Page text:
Circus has long been a beloved popular entertainment in the United States (and in many other places around the globe). From P.T. Barnum's early acts to New York's very own Big Apple Circus, a day at the big top brings up many different associations: balancing elephants, high-flying trapeze artists, the smell of peanuts and popcorn in the air. NoFit State Circus, a collective of circus performers from Wales, presents its own modern take on this classic performance form with its latest touring show, Bianco, pitching its tent just outside St. Ann’s Warehouse in Brooklyn. .
Accented by über-hip (and sexy) costumes and energized live music, the performers take center stage with their various acts: tightrope, aerial hoops, juggling, handstands, trampolines, and more. In director Firenza Guidi's Bianco, audiences can expect thrilling tricks, silly laughs, and an ever-shifting performance space that will keep audiences literally on their feet.
Formed in 1986 during a time of economic recession, the NoFit collective travels, lives and creates art together. In such close quarters, it is inevitable that artists develop bonds with one another. The tight nature of the ensemble is made obvious by watching the performers, who communicate wordlessly and always seem to have one another’s backs. Even the music (directed by David Murray) is woven seamlessly into the fabric of the performance and may be Bianco’s greatest strength. Eerie at times and downright rock-and-roll at others, the music ebbs and flows to match the physical feats of the performers and create truly holistic moments of awe.
The entire ensemble of performers is talented and professional. Blaze Tarsha spins gorgeously through the air in her elegant aerial hoop work. Delia Ceruti presents a vision of surrealist beauty as she is showered with blood-red rose petals in a massive white drop-away skirt (designed by Rhiannon Matthews). Anne Fay-Johnston’s physical humor is irresistible in her impressive handstand routine. Overall, the cast not only performs awe-inspiring feats but looks like they are having a lot of fun in the process.
Even the weight-bearing act of suspending performers in the air appears fun and carefree, as Bianco employs a brilliantly rudimentary set of ropes and pulleys—exposing the usually invisible mechanism of suspension. Visible riggers climb and drop from scaffolded pillars to raise and lower the performers as they enact their tricks. Overall, this simple (and quite Brechtian) device creates a nostalgia for an era when “technology” meant ropes and pulleys, rather than modems and projections. Indeed, the abundance of rope in Bianco’s design aesthetic harks back to the days of Houdini and his sleight-of-hand magic. At every juncture, the ensemble seems to revel in their talent and flow..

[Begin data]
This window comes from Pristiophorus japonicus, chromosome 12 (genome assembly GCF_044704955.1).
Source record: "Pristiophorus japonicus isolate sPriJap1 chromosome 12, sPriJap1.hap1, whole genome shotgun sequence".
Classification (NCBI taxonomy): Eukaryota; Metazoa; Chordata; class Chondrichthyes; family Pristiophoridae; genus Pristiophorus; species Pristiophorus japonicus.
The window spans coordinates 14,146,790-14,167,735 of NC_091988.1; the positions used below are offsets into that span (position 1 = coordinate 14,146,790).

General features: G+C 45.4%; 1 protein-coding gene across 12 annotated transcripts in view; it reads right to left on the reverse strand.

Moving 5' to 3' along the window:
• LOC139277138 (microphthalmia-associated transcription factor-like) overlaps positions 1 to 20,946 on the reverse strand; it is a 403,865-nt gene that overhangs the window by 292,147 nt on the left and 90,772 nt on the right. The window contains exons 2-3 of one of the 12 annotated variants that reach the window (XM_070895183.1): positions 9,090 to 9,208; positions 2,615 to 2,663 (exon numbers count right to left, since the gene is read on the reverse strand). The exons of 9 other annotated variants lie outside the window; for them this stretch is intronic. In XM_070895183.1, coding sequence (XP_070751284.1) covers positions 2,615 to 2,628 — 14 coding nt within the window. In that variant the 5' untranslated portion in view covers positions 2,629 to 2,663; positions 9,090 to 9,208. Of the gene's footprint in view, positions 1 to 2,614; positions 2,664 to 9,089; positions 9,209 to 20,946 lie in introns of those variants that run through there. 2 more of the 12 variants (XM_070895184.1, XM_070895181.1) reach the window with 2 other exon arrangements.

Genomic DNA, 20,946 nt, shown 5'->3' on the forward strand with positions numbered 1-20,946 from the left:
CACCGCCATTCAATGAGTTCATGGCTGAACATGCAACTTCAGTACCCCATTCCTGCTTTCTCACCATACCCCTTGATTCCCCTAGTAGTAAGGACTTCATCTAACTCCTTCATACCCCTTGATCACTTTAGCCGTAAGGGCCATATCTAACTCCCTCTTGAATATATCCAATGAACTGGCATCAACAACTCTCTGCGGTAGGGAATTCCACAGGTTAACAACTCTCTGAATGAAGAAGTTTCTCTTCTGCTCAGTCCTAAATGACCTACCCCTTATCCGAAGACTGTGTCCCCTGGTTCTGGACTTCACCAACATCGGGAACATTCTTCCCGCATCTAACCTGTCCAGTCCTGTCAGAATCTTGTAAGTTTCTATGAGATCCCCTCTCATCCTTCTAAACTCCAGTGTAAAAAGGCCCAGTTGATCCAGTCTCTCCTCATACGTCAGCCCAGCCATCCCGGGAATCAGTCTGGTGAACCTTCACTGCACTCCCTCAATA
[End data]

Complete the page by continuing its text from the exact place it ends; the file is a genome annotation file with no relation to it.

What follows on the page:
Unfortunately, it is ever-so-slightly less fun to be an audience member at Bianco. The 6:30 p.m. audience consists mostly of families (hence the early start time) and young thrill-seeking city dwellers. Younger audiences certainly take great pleasure in NoFit’s impressive tricks and visuals; their awe is admittedly infectious. However, for spatially conscious adults, the area inside the dark big top may feel crowded and hectic, especially during Bianco’s many act transitions. Indeed, a certain anxiety may ensue as sandbag weights come whizzing down from the rafters and entire scaffolding systems are toppled over precariously to be reformulated for the next act. Meanwhile, the audience is constantly being barked at by ushers to make space, back up, or shuffle around. This shuffling detracts considerably from the experience, especially because the entire show is meant to be enjoyed while standing.
Of course, the whole point is that NoFit Circus seems to embrace a far more do-it-yourself aesthetic than Barnum & Bailey’s highly polished “Greatest Show on Earth.” This creates a certain feeling of being “backstage” at a ragtag circus, but it has its drawbacks during the hectic transitions. Expect to be entertained by the talented acrobats, designers, and musicians at NoFit State Circus’s Bianco, but also be prepared to do some fancy—and irritating—footwork of your own during the production’s many scenic transitions.
The Bianco tent will be across New Dock Street from the new St. Ann’s Warehouse (45 Water St., in DUMBO, Brooklyn) through May 29. Bianco runs at 7 p.m. May 17-20 and 24-27; at 6:30 p.m. May 14, 21 and 28; and at 2:30 and 8:30 p.m. on May 15, 22 and 29. Running time is two hours, including an intermission. Tickets are $35-40 and may be purchased at www.stannswarehouse.org or by calling (718) 254-8779 or (866) 811-4111.